There is no data for 1895 or 1896 for Evansville and Fort Wayne, and South Bend data does not start until 1944. In the past I have interpolated data, or used adjacent sites to generate those numbers. But this time I will just average the value for the GISS stations based on the number of stations in that one year. Doing that clearly shows that the number is small enough, that each has a significant impact. Consider the difference between the GISS data and the USHCN data:

The change when the fourth GISS station is added is clear. Looking at the two segments of the curve, however, it is also clear that there is an increasing difference between the GISS stations and the USHCN stations, in both. This would indicate (and remember that the cities GISS chose are some of the largest in the state) that they are warming more than the average for the state.

For the state as a whole (now averaging all stations, for each year) the influence of the lack of one station becomes much less. But, as predicted by the hypothesis at the beginning of the post, there has not been a significant (i.e. R-squared greater than 0.05) increase in temperature over the 110 years.

The state is fairly flat, and longer North-South so that there is enough scatter for a good correlation with Latitude, and as with every other state, that is evident from the data.

And since there aren’t any strong geological features East-West I wasn’t looking for a strong correlation with longitude, and there isn’t one:

However, even though the state elevation only fluctuates over a couple of hundred meters, there is a strong correlation with elevation.

The other two graphs that I usually plot are the standard deviation of the data over time (to see if Anthony Watts concern about station deterioration is true – if so SD should perhaps increase over time.

And it does appear as though, within the past decade or two, that quality is beginning to suffer.

And so the question is, with the data for population being “factored out” of the data by the USHCN, is there a population trend. Bear in mind that the states where this was evident were states where there were a lot of very small communities. In Indiana the communities with stations are increasingly larger.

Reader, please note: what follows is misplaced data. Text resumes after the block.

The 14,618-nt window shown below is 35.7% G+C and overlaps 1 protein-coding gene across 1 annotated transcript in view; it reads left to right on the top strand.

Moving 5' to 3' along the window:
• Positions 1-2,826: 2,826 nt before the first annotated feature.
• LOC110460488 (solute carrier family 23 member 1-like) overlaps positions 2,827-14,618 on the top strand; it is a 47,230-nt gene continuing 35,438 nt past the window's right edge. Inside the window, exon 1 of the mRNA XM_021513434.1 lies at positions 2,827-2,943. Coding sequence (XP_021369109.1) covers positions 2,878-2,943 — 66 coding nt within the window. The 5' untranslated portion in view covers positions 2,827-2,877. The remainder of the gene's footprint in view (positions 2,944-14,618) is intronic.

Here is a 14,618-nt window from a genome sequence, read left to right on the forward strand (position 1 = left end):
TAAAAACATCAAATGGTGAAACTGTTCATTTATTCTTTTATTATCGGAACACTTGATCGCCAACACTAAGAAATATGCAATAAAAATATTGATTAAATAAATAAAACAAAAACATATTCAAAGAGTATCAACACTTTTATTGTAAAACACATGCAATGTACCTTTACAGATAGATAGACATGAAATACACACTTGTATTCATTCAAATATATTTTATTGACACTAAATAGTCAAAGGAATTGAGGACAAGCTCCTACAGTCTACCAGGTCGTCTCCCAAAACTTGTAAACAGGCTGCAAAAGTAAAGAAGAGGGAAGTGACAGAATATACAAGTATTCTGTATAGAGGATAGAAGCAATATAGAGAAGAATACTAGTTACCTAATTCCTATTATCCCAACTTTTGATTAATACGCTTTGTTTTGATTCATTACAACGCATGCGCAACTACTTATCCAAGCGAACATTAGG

Hmm! As with Illinois last week it appears that there is no longer a correlation with population. Maybe the USHCN correction is a good one? (Perhaps, since the tabulation is new, I should go back and see if the earlier state data is still the same?)

Well, more interesting results. The story seems to be getting curiouser and curiouser the more we look. And we aren’t even half-way done yet!

H.O. See my comment to your last temperature post - R^2 > 0.05 is not a valid way of assessing statistical significance on a linear regression.

ReplyDeleteTo which I have now replied.

ReplyDeleteStuart:

ReplyDeleteActually now that I think about it a bit more I don't think you quite understand what I am doing.

I am using the measurement, which is a valid one, as sort of a filter to see what has most effect, and also as a simple initial guide to try and work out the major parameters. Vide the latitude relationship and the impact of longitude where it is, for example, actually tied to elevation.

HO, I'm wondering if you're using the conventional calculation for the standard deviation. If you are, and the population mean is gradually increasing over the same period, the estimated standard deviation will be larger than its true value.

ReplyDeletePorsena:

ReplyDeleteSince this is just a "for curiosity" calculation I am just using the Standard Deviation formula that exists on Excel.

H.O. I'm specifically referring to the sentence "But, as predicted by the hypothesis at the beginning of the post, there has not been a significant (i.e. R-squared greater than 0.05) increase in temperature over the 110 years.". I think any passing reader would assume that you meant "significance" in the sense of statistical significance - that is, allowing for noise, does Indiana appear to have been getting warmer since 1890. But the size of the R^2 has to do with the degree of correlation between two variables, and doesn't tell you whether or not the degree of linear trend is statistically significant. So it's not helpful in assessing whether or not Indiana is warming. For that, you have to use a proper linear regression significance test.

ReplyDeleteThis comment has been removed by a blog administrator.

ReplyDeleteThis comment has been removed by a blog administrator.

ReplyDeleteThis comment has been removed by a blog administrator.

ReplyDeleteThis comment has been removed by a blog administrator.

ReplyDeleteThis comment has been removed by a blog administrator.

ReplyDelete